Over the past two years, processors, in particular processors made by Intel, have been targeted by an unending series of attacks that have made it possible for skilled attackers to intercept passwords, encryption keys, and other secrets out of data stored in resident memory.
Last week two separate academic teams disclosed two new and distinctive exploits that penetrate Intel’s Software Guard eXtension, by far the most sensitive region of Intel’s processors.
SGAxe, the first of the flaws builds on the previously uncovered CacheOut attack (CVE-2020-0549) earlier this year that allows an authenticated attacker with local access to breach the security of Intel Software Guard Extensions (SGX) and retrieve user data from the processor’s Level 1 Cache.
Intel launched SGX hardware encryption technology in 2015 with the Skylake microarchitecture. The purpose of SGX technology is to protect areas of memory from unauthorised users, including system administrators. The technology enables applications to run within secured software containers (enclaves), providing hardware-based memory encryption to isolate the applications’ data and code in memory.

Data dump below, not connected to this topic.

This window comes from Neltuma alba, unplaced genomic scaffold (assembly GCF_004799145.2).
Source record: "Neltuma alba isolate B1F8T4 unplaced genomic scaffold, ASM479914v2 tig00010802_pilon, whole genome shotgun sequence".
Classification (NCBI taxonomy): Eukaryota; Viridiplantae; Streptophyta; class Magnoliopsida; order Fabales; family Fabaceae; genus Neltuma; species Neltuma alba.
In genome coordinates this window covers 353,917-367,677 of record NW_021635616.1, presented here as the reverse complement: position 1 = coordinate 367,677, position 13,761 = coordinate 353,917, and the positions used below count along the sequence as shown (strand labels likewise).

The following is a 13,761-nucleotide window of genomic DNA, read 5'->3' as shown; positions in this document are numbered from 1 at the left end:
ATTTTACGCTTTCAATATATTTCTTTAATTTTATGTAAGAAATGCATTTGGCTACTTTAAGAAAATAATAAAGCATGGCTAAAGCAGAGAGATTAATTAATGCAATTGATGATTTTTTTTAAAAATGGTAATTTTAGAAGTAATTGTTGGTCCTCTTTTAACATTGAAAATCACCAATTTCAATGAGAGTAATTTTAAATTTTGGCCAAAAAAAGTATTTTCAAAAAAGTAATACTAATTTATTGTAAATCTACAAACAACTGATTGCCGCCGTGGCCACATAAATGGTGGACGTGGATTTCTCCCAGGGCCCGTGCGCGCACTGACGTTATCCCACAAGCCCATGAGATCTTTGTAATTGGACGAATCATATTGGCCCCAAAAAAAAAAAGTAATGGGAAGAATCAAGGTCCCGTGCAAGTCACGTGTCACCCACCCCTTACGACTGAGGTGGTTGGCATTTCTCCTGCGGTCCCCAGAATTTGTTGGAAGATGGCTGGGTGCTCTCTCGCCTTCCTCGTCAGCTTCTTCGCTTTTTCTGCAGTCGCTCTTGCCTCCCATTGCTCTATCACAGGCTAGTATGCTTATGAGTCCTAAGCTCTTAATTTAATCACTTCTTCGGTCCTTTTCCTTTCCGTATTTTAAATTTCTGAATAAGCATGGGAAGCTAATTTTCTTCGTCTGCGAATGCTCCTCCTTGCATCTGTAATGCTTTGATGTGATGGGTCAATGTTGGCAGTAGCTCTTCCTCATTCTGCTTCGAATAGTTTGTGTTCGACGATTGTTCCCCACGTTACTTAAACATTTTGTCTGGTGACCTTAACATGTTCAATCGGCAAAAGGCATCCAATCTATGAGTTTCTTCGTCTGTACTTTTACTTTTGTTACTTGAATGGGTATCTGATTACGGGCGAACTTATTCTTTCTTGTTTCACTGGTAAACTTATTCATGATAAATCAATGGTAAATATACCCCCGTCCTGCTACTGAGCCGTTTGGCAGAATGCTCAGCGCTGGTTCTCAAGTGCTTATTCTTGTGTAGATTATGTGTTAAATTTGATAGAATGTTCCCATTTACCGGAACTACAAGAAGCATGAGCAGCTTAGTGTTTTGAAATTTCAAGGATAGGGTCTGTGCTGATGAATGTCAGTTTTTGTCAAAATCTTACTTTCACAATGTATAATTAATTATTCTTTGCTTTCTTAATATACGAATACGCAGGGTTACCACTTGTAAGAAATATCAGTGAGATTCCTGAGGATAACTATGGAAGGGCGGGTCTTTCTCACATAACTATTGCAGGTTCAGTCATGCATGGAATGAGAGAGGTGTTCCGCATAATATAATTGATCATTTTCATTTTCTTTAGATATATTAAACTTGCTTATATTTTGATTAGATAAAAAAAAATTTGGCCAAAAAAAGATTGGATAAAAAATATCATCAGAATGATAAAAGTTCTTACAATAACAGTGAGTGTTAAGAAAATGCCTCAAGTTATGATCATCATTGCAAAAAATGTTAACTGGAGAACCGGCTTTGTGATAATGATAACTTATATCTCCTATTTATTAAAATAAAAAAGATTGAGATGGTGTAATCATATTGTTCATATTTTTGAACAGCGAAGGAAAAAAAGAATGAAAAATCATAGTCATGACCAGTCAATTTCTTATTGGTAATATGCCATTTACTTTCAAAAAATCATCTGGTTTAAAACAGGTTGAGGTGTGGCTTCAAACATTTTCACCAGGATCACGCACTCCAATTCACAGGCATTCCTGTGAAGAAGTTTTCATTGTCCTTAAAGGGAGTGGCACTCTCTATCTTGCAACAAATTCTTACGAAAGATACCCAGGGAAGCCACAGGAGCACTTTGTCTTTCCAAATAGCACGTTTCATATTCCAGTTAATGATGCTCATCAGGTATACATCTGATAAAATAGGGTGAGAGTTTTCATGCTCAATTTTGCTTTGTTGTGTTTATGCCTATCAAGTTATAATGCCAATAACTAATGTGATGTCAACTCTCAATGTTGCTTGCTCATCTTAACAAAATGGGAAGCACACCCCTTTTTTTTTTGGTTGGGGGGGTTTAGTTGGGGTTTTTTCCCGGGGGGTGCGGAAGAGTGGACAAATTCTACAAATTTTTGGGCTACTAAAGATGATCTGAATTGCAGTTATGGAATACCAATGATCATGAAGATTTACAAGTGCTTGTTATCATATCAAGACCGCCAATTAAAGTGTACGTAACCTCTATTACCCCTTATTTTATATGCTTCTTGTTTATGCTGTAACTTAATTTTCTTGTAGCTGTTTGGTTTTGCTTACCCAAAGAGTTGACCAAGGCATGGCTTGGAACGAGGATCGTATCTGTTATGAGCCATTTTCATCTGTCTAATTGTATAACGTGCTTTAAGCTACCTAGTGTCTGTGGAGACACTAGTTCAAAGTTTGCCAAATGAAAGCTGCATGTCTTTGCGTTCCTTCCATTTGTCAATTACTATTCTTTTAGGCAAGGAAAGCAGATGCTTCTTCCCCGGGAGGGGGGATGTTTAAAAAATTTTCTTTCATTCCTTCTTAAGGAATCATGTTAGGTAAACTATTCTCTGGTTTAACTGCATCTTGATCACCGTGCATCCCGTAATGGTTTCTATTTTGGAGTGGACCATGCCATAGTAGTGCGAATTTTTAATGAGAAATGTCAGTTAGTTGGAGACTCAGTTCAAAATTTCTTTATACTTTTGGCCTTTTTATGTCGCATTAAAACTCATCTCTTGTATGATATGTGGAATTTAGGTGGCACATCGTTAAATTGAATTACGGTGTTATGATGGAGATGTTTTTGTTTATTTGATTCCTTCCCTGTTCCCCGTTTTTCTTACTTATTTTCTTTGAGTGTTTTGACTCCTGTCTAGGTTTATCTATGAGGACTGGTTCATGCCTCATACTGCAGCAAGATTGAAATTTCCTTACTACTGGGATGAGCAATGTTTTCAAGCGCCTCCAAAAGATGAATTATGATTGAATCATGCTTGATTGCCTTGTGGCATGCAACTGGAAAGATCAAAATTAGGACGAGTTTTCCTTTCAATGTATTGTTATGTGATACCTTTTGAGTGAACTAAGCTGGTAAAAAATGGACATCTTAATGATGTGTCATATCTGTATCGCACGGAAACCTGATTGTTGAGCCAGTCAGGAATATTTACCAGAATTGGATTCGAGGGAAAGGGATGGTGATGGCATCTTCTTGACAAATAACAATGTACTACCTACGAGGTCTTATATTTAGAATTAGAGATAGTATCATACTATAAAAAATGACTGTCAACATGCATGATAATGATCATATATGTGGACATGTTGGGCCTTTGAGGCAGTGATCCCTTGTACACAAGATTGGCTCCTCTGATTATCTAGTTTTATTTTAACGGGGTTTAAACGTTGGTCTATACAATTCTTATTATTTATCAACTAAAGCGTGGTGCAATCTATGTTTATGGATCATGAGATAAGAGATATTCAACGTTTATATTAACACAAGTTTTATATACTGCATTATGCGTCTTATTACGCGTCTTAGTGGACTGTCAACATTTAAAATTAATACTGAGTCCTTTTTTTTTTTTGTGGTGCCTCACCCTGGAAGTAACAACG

The second line of attack was named CrossTalk (CVE-2020-0543) by researchers from the VU University in Amsterdam and dubbed “Special Register Buffer Data Sampling” or SRBDS by Intel.
CrossTalk enables attacker-controlled code executing on one CPU core to target SGX enclaves running on a completely different core, and determine the enclave’s private keys.
It takes advantage of a staging buffer that’s readable across all CPU cores to mount transient execution attacks across the cores and extract the entire ECDSA private key of a secure enclave running on a separate CPU core.
It is important to note that an attack exploiting the CacheOut flaw does not work on Intel chips sold after the third quarter of 2018, and it cannot be used to launch attacks via a web browser.
Intel released new updates to protect against these vulnerabilities on Tuesday and expects them to be available to end-users in the coming weeks.
The mitigation locks the entire memory bus before updating the staging buffer and only unlocks it after clearing its content. This strategy ensures no information is exposed to offcore requests issued from other CPU cores.